“Good farmers, who take seriously their duties as stewards of Creation and of their land’s inheritors, contribute to the welfare of society in more ways than society usually acknowledges, or even knows. These farmer produce valuable goods, of course; but they also conserve soil, they conserve water, they conserve wildlife, they conserve open space, they conserve scenery.” — Wendell Berry
As I read this quote by Wendell Berry, I pondered about our family farm. Are we really good land stewards?
I started by breaking down the question. Good land stewardship means to “take care of” the land. We are God’s caretakers. The big question is, what constitutes good land stewardship? How ARE we taking care of the land? My view of taking care of the land means “to not harm the soils or environment, but protect it and even enhance it”. So are farmers, using modern agriculture techniques, able to be good land stewards and not harm the soils or the environment?
There are a number of processes a farmer goes through to raise a crop. The first and foremost process is to prepare a favorable seed bed. To prepare a favorable seed bed the soil needs to be tilled after the previous crop. Tilling helps to break down crop residue (stalks, stems, leaves) and incorporate the residue into the soil, which results in soil organic material. This is similar to rototilling our gardens.
Next, a plan to replace soil nutrients lost during the previous growing season. In addition, another plan on how to protect the new crop from weeds and insects. The details of these steps are dependent on the type of farming, whether conventional or organic.
How do farmers replace soil nutrients? One way is to use a natural soil nutrient replacement such as animal waste. In our opinion we feel animal waste or manure is a superior soil nutrient replacement. The ultimate recycling program. In addition to soybeans and corn, we raise hogs. All our hog manure is applied to our soil. If there is not enough animal manure, we apply other nutrients from our local coop.
How does a farmer know what and how much nutrients his soil needs? Soil testing. We work with a local coop, NuWay, who have agronomists (crop experts) that take soil samples. These samples are sent to a lab to be analyzed. The results will not only show exactly what and how much nutrients needed but precisely where they need to be placed. Our soil tests show that our fertility level has increased over the past several years.
How does a farmer know what type of crop protection is needed? Most farmers will meet with agronomy experts to discuss different crop protection(against weeds and insects) options and which options are the best for each farm. What may work best on one farm does not mean it will be best for every farm.
What advantage does biotech give farmers? One big advantage of biotech is the in-seed technologies and high-tech equipment allows farmers to put fertilizers and crop protectants right where the seed needs it. The result? Less fertilizers and less crop protectants, which is better for the environment and people.
Fall tillage is another area that has changed over the years. Farmers are very aware of the negative effects of soil erosion. There are now pieces of tillage equipment that result in less soil erosion. On our farm, we use minimum tillage. Minimum tillage is a soil conservation method of tilling. The nature of our soils in this part of the country does not make no-till on a large scale very practical. Here is a 30-second video I took last year as I was tilling a field. Take note of the seagulls! I love it when the seagulls show up!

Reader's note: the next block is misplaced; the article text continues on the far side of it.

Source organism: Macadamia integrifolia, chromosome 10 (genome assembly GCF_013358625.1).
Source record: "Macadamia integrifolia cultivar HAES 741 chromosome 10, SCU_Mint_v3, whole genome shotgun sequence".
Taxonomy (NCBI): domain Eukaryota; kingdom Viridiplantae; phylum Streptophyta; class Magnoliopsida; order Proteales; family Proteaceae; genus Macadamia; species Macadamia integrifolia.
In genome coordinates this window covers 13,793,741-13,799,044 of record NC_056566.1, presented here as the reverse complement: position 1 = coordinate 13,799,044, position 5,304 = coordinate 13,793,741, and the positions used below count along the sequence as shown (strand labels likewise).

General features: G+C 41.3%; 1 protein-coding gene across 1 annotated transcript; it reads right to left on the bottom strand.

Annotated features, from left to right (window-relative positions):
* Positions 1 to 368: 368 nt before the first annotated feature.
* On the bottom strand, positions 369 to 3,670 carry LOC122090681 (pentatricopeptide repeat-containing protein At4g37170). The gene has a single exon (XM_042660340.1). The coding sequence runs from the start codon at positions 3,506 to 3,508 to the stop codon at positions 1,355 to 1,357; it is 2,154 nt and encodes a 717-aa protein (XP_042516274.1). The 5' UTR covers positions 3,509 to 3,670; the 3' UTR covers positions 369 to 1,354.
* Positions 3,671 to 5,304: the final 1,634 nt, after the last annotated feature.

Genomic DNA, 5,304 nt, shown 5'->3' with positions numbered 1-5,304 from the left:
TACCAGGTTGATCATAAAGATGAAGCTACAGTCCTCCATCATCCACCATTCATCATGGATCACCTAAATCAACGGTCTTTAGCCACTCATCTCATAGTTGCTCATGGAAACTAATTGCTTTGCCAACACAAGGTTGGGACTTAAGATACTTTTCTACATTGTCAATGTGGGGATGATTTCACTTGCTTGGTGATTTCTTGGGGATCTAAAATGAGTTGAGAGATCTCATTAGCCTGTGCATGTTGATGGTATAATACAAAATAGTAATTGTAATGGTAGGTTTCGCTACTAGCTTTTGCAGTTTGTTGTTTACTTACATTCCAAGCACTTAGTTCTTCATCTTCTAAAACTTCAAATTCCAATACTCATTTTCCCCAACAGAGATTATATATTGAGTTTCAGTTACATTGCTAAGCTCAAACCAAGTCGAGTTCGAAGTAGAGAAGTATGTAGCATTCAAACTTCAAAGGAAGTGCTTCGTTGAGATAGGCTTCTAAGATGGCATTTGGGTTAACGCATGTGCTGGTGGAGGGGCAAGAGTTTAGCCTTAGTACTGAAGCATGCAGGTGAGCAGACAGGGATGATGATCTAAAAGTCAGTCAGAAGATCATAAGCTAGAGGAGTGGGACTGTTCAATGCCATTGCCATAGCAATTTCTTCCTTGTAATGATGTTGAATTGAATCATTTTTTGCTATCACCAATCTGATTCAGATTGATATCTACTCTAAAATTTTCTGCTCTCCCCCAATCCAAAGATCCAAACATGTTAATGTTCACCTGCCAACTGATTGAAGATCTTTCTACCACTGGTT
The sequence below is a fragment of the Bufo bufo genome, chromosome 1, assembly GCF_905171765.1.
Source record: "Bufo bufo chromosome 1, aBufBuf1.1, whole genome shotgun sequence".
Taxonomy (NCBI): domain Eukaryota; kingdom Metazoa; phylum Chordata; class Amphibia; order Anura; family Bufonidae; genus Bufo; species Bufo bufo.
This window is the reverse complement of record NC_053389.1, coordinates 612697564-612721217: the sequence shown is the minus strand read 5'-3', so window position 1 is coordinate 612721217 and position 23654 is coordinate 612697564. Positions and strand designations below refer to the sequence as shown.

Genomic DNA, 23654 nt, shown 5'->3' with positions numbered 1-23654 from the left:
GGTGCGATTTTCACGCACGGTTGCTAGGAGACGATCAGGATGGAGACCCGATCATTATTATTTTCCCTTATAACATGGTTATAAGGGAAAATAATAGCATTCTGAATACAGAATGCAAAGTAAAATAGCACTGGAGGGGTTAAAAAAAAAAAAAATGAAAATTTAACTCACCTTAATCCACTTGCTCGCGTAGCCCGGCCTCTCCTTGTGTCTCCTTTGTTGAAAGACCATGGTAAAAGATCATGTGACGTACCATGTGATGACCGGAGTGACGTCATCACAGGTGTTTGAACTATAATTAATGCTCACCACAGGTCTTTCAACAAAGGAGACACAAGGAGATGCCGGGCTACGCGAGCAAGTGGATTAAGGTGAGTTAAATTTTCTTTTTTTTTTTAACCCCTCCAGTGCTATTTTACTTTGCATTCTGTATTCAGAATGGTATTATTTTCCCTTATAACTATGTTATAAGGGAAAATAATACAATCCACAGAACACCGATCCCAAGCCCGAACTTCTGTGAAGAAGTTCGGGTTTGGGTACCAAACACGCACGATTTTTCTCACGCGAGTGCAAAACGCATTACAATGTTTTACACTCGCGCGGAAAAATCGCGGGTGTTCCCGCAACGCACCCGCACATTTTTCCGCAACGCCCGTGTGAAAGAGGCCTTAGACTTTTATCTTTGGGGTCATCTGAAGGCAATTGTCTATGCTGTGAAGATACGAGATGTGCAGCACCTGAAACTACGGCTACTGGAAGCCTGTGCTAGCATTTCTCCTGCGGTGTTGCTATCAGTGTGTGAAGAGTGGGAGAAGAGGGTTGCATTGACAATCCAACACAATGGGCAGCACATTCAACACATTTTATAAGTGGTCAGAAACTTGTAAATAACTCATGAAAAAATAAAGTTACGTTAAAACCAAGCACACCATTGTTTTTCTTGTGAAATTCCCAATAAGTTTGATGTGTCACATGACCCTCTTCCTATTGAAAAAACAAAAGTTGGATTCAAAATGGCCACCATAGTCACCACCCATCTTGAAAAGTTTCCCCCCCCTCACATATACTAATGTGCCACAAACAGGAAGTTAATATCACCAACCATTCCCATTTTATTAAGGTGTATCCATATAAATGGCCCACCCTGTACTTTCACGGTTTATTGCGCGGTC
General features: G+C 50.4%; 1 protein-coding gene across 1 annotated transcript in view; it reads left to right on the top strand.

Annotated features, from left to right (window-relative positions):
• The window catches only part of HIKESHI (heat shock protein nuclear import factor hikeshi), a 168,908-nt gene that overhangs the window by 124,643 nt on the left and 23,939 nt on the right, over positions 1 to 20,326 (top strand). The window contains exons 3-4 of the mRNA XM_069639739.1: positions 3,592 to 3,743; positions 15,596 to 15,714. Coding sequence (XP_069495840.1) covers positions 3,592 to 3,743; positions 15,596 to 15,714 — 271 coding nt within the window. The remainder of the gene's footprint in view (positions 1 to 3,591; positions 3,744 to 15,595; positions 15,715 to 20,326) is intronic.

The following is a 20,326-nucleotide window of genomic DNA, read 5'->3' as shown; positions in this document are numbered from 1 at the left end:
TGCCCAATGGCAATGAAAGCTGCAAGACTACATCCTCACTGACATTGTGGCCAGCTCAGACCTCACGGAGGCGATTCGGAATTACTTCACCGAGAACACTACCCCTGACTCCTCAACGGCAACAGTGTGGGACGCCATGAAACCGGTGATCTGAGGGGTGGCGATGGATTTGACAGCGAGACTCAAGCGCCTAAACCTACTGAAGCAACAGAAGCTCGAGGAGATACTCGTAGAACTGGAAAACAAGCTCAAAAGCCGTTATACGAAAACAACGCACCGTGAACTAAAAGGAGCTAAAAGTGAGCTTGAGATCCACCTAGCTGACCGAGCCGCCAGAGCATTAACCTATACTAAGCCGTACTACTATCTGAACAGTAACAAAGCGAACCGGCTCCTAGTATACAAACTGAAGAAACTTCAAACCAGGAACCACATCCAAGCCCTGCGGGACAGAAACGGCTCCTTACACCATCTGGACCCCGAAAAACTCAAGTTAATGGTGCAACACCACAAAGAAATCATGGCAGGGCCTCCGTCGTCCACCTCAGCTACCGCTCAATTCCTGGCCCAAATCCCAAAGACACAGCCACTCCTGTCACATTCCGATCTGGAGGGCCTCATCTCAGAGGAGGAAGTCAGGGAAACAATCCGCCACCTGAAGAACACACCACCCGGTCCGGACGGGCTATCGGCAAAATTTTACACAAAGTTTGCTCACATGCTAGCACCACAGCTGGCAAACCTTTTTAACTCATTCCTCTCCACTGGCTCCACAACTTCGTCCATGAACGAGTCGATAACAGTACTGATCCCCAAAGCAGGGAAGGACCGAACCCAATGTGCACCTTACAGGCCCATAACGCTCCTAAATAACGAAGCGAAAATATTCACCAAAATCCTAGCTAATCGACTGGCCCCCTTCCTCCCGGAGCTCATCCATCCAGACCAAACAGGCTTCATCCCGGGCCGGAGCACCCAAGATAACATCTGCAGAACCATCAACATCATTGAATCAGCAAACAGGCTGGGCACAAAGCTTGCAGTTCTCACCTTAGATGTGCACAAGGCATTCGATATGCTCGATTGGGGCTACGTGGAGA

In addition, farmers are looking at cover crops. Cover crops also help with erosion and provide nutrients to the soil. We have not personally used cover crops but we continue to learn about them to determine if there is a place to use them on our farm.
Another concern about modern ag is growing monocultures. This simply means growing more of the same crop, which results in less crop rotation.
Why do farmers grow monocultures? Which crops to grow is a very complex decision for farmers. Many times it is a market need or the need for feed (such as corn) if the farmer has livestock. A farmer needs a market to sell his crop and if a market indicates a particular crop is needed, many farmers will do that. Let me state that farmers are NOT under any direction from any company on what to plant. It is completely the farmer’s choice. And, yes, economics does play a part. At the end of the day, crop expenses need to be paid and we need to put food on the table.
Can you grow monocultures and still be a good land steward? I think many would agree the jury is still out on that one. Again, from a soil perspective, replacing and preserving soil nutrients is good land stewardship. But there are some definite advantages to crop rotation.
Environmental stewards? Also part of being a good land steward is to improve the environment. One way we do that is plant trees. We love trees! We actually took down 3 older trees earlier this spring, but in turn, planted 30 new trees And as you can see from the picture, we love evergreen trees! Last year’s drought took its toll on some of the small evergreens, but we replanted new ones and replaced those that succumbed to the drought.
We plant trees because it is the right thing to do and it’s good for the environment. And as the quote said above, we love the scenery of trees and we love wildlife. And many people forget that farmers feed wildlife every year. They just seem to help themselves to the corn and soybean fields!
And the great thing is farmers are not regulated to be land stewards. At the end of the day, no one is closer to the land than a farmer. And it only behooves him to treat the land resources the best he can because the land will reward him. Reward him so the land can be passed onto the next generation.
So I ask you, are today’s farmers good land stewards?